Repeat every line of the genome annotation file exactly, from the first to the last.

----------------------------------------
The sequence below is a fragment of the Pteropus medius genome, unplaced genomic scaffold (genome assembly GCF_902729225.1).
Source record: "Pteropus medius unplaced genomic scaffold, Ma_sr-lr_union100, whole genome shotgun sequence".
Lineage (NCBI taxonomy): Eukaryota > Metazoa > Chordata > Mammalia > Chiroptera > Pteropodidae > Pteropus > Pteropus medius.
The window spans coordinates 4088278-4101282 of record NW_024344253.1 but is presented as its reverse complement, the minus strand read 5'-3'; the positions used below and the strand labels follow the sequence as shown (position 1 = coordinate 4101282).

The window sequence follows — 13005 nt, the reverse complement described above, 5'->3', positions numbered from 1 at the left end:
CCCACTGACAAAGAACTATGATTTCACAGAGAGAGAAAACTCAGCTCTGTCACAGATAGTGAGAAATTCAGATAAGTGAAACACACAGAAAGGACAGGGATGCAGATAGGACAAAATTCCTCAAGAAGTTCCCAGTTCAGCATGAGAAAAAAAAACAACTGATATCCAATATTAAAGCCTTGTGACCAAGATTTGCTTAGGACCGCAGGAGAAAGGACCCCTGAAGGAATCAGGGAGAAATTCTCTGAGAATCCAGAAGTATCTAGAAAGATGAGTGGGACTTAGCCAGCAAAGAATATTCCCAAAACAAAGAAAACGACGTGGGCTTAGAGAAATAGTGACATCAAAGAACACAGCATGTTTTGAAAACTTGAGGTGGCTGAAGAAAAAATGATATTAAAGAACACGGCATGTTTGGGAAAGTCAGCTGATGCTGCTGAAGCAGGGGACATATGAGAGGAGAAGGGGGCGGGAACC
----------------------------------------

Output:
The sequence below is a fragment of the Pteropus medius genome, unplaced genomic scaffold (genome assembly GCF_902729225.1).
Source record: "Pteropus medius unplaced genomic scaffold, Ma_sr-lr_union100, whole genome shotgun sequence".
Lineage (NCBI taxonomy): Eukaryota > Metazoa > Chordata > Mammalia > Chiroptera > Pteropodidae > Pteropus > Pteropus medius.
The window spans coordinates 4088278-4101282 of record NW_024344253.1 but is presented as its reverse complement, the minus strand read 5'-3'; the positions used below and the strand labels follow the sequence as shown (position 1 = coordinate 4101282).

The window sequence follows — 13005 nt, the reverse complement described above, 5'->3', positions numbered from 1 at the left end:
CCCACTGACAAAGAACTATGATTTCACAGAGAGAGAAAACTCAGCTCTGTCACAGATAGTGAGAAATTCAGATAAGTGAAACACACAGAAAGGACAGGGATGCAGATAGGACAAAATTCCTCAAGAAGTTCCCAGTTCAGCATGAGAAAAAAAAACAACTGATATCCAATATTAAAGCCTTGTGACCAAGATTTGCTTAGGACCGCAGGAGAAAGGACCCCTGAAGGAATCAGGGAGAAATTCTCTGAGAATCCAGAAGTATCTAGAAAGATGAGTGGGACTTAGCCAGCAAAGAATATTCCCAAAACAAAGAAAACGACGTGGGCTTAGAGAAATAGTGACATCAAAGAACACAGCATGTTTTGAAAACTTGAGGTGGCTGAAGAAAAAATGATATTAAAGAACACGGCATGTTTGGGAAAGTCAGCTGATGCTGCTGAAGCAGGGGACATATGAGAGGAGAAGGGGGCGGGAACC